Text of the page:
The Mathematics Of Love
1819: Waterloo veteran Stephen Fairhurst has lost his leg and his true love to war. Returning to England, he is devastated to find that the mother country, for which he sacrificed so much, has become a tyranny of corrupt aristocrats and industrialists squeezing their fortunes out of a starving underclass. The book begins with a moving depiction of Manchester’s Peterloo Massacre. Fairhurst embarks on a long journey of redemption that will eventually lead him back to Spain to lay old ghosts to rest.
1976: 15-year-old Anna Ware comes to live in Fairhurst’s old home with her alcoholic uncle, mentally unstable grandmother, and Cecil, a neglected child. She seeks solace in Stephen Fairhurst’s letters and in her friendship with Eva and Theo, an émigré couple who teach her photography. Upon learning of their open relationship, Anna is both scandalised and secretly aroused. When Eva leaves on a trip, underaged Anna embarks on a searing amour fou with Theo. Meanwhile her grandmother’s rages get out of hand and Cecil is in danger.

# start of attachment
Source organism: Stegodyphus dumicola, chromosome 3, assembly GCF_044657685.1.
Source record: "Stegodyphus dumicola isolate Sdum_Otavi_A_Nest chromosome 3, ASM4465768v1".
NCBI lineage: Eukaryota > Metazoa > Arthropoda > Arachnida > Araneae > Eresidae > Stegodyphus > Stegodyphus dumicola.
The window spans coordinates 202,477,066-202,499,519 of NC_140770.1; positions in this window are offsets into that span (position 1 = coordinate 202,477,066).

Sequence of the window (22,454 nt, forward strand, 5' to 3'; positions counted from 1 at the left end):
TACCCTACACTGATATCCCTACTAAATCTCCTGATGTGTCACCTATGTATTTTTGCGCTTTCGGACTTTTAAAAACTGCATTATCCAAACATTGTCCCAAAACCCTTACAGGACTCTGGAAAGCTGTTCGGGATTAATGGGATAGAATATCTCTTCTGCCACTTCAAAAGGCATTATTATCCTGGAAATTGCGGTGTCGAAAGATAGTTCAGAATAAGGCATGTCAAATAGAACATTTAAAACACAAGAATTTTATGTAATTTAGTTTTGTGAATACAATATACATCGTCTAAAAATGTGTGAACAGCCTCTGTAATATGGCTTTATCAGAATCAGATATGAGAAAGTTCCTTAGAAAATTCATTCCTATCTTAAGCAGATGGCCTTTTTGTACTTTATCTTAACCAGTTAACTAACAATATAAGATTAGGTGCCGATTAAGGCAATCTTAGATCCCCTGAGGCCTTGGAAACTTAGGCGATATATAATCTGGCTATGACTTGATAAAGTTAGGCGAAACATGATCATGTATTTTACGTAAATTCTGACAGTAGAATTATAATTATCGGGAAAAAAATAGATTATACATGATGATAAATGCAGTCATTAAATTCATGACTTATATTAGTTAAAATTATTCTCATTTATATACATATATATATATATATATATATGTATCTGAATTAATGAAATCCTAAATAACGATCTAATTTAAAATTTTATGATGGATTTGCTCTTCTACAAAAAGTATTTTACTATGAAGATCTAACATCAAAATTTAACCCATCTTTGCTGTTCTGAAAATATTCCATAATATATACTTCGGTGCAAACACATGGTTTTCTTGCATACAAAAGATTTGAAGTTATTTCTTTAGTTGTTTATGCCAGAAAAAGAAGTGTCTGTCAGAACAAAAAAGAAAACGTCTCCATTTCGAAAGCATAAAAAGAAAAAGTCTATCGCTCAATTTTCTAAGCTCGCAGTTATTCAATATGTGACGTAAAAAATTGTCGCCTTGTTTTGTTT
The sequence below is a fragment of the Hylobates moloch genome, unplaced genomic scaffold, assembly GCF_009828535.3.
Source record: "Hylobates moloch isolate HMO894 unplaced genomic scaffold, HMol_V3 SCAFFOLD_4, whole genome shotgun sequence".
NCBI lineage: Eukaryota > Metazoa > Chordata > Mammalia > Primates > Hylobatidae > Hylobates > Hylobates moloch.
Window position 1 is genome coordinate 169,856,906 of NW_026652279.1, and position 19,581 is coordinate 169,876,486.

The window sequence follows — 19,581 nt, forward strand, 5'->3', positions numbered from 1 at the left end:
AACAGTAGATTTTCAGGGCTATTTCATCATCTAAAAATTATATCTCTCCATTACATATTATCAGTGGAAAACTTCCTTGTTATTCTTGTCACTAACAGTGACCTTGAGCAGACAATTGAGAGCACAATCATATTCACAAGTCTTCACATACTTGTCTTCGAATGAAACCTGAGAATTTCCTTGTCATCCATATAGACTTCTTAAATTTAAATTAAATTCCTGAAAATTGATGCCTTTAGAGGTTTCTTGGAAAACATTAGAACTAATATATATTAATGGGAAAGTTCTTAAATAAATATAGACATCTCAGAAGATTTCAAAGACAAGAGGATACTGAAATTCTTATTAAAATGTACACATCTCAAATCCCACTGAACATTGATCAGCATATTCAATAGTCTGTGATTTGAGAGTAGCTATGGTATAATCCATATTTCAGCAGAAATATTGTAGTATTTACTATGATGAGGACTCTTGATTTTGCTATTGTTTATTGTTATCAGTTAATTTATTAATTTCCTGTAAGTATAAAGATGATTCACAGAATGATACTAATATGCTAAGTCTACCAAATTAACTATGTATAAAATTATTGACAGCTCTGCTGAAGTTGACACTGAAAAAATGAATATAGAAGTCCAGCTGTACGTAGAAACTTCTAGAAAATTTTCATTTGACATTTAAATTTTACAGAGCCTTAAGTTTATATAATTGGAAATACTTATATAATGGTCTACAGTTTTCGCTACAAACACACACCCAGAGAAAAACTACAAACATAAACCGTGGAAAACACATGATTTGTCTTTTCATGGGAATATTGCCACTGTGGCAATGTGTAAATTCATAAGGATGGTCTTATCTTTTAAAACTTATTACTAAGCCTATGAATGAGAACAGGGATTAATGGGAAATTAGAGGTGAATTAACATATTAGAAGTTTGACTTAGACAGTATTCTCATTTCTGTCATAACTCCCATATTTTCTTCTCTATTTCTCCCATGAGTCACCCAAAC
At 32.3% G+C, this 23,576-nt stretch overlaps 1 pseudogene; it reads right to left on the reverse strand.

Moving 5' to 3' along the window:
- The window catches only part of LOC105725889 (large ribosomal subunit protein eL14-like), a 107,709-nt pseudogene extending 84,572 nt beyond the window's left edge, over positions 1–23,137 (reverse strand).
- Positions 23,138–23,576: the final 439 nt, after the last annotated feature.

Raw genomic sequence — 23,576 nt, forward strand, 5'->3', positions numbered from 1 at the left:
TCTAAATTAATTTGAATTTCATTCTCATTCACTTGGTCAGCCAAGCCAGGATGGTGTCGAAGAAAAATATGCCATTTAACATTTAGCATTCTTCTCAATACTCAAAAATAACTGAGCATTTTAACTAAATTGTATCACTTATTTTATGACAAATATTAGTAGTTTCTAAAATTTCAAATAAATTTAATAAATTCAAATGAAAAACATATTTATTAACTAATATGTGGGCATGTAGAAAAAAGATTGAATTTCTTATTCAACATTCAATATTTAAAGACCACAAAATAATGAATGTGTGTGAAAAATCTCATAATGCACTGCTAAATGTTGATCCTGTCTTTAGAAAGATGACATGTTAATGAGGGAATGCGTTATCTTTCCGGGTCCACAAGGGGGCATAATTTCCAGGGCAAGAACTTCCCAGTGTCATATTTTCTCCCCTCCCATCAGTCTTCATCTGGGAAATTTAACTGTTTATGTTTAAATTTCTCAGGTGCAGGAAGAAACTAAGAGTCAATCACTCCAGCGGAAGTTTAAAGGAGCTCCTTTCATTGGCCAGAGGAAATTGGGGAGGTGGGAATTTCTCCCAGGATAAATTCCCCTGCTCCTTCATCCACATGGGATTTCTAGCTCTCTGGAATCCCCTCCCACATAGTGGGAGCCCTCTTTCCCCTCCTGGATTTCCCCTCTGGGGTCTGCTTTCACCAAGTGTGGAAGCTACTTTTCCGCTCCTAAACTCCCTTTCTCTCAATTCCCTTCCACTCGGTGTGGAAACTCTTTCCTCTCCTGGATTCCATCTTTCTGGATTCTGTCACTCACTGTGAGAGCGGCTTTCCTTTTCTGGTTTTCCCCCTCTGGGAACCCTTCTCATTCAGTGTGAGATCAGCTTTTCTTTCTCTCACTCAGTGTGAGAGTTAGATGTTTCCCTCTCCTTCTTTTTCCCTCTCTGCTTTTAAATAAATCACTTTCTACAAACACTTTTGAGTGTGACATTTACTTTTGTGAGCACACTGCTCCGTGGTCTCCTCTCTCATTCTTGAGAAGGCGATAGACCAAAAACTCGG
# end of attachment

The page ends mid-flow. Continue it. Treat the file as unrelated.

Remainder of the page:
This ambitious debut novel is painted on a broad canvas and embraces monumental themes such as war, family violence, loss, and the healing power of love and sex. The 1970s narrative seems much more fully realised, possibly because the author is more adept at writing from a female viewpoint. Anna Ware’s confusion and longing are utterly convincing and the writing is spare and compelling. In comparison, Stephen Fairhurst’s first person narrative comes across as stilted and overwritten, especially toward the end. Catalina, his great lost love, remains a cipher. Despite the device of Anna reading Stephen’s letters, the two narratives did not mesh for me in a satisfying way to become something more than the sum of their parts. Nonetheless, an absorbing read.